Some would describe VW's current situation as bad, but according to a company ex-worker, things can get much, much worse for the German car manufacturer.
As if being accused of cheating on emission tests wasn’t enough, the German colossus allegedly deleted documents after the company was exposed for its misdemeanors. According to Western North Carolina, whistle-blower Daniel Donovan says he was wrongfully fired on December 6, 2015, after refusing to participate in the “evidence deletions”.
The former VW employee alleged in a lawsuit that the removal process went on for three days after the carmaker faced allegations from the EPA. Donovan worked as a technology employee and was responsible for electronic information management in injury and product liability cases, and the lawsuit said his firing occurred "because of his refusal to participate in a course of action that would spoilate evidence and obstruct justice", as Volkswagen of America believed he was about to report the actions to the EPA of the FBI.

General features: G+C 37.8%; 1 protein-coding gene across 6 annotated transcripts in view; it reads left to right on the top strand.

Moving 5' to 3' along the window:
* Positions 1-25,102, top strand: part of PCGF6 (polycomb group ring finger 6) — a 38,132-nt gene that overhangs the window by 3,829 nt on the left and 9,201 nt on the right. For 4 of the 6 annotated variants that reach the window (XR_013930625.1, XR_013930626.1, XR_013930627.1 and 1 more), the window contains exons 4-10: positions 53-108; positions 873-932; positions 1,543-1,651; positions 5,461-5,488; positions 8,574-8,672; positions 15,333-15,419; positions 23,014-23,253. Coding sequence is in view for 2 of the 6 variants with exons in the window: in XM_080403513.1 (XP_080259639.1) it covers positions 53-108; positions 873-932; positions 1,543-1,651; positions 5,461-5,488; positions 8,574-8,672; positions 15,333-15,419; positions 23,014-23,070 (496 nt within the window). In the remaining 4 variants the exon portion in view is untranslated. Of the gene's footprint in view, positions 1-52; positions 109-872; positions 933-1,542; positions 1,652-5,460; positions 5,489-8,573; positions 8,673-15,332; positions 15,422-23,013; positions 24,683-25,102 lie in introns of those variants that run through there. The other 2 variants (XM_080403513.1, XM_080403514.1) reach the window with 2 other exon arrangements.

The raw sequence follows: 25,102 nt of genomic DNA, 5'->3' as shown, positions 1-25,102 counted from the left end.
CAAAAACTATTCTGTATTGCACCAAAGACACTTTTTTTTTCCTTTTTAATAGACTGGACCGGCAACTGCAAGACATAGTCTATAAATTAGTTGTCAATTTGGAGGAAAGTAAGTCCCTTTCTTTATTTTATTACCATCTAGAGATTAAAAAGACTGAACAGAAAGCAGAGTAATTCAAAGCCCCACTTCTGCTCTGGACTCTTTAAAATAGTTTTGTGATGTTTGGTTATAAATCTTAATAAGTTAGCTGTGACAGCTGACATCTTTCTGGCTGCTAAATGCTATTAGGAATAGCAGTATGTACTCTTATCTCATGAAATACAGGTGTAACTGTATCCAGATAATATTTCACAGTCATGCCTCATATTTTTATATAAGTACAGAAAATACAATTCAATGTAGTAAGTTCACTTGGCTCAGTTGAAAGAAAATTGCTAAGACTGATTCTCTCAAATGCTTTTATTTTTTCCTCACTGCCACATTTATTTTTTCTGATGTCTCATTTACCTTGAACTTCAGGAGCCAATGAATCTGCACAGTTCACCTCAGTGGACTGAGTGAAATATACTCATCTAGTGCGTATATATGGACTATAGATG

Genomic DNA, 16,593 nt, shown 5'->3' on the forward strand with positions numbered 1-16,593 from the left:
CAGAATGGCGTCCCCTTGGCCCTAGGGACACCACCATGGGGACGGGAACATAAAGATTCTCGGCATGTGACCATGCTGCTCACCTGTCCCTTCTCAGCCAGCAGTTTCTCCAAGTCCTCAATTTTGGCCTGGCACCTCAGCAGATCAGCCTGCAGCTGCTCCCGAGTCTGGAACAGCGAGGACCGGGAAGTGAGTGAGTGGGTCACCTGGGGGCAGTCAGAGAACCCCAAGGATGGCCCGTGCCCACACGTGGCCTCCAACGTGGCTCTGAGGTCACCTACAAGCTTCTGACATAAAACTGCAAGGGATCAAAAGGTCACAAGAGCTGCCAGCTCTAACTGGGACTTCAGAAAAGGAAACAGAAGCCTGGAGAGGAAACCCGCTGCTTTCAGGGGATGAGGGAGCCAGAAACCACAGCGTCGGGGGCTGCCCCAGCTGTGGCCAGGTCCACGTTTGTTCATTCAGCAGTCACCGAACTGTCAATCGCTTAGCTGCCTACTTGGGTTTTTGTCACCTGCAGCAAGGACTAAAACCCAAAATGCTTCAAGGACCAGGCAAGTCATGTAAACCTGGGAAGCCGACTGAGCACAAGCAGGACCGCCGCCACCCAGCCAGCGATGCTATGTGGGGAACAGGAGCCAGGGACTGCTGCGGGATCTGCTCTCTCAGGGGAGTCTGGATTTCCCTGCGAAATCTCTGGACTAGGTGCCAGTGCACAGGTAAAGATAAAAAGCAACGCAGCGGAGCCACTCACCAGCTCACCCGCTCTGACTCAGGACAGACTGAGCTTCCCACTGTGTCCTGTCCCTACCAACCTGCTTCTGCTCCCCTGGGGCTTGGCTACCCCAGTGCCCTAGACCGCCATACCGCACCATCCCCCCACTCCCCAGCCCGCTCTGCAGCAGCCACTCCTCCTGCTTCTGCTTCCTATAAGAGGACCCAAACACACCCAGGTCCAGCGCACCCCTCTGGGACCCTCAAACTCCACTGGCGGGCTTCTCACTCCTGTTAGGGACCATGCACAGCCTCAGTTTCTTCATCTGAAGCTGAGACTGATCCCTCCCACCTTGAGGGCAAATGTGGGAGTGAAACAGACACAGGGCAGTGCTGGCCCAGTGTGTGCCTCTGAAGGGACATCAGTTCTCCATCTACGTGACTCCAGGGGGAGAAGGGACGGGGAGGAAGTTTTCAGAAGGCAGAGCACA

On the other hand, VW stated that Donovan’s departure from the company had nothing to do with the scandal: "We believe his claim of wrongful termination is without merit."
We already know that Volkswagen faces a deadline on March 25 to come up with a solution to fix its 600,000 diesel-powered cars that were fitted (in the U.S. alone) with defeat devices that turned on pollution controls during treadmill tests, thus exceeding – in normal driving conditions – as much as 40 times over the legal amount of nitrogen oxide.
The consequences, as you may expect, are dire, with Volkswagen being sued by the Justice Department for up to $46 billion, while being prohibited to sell new diesel models Stateside.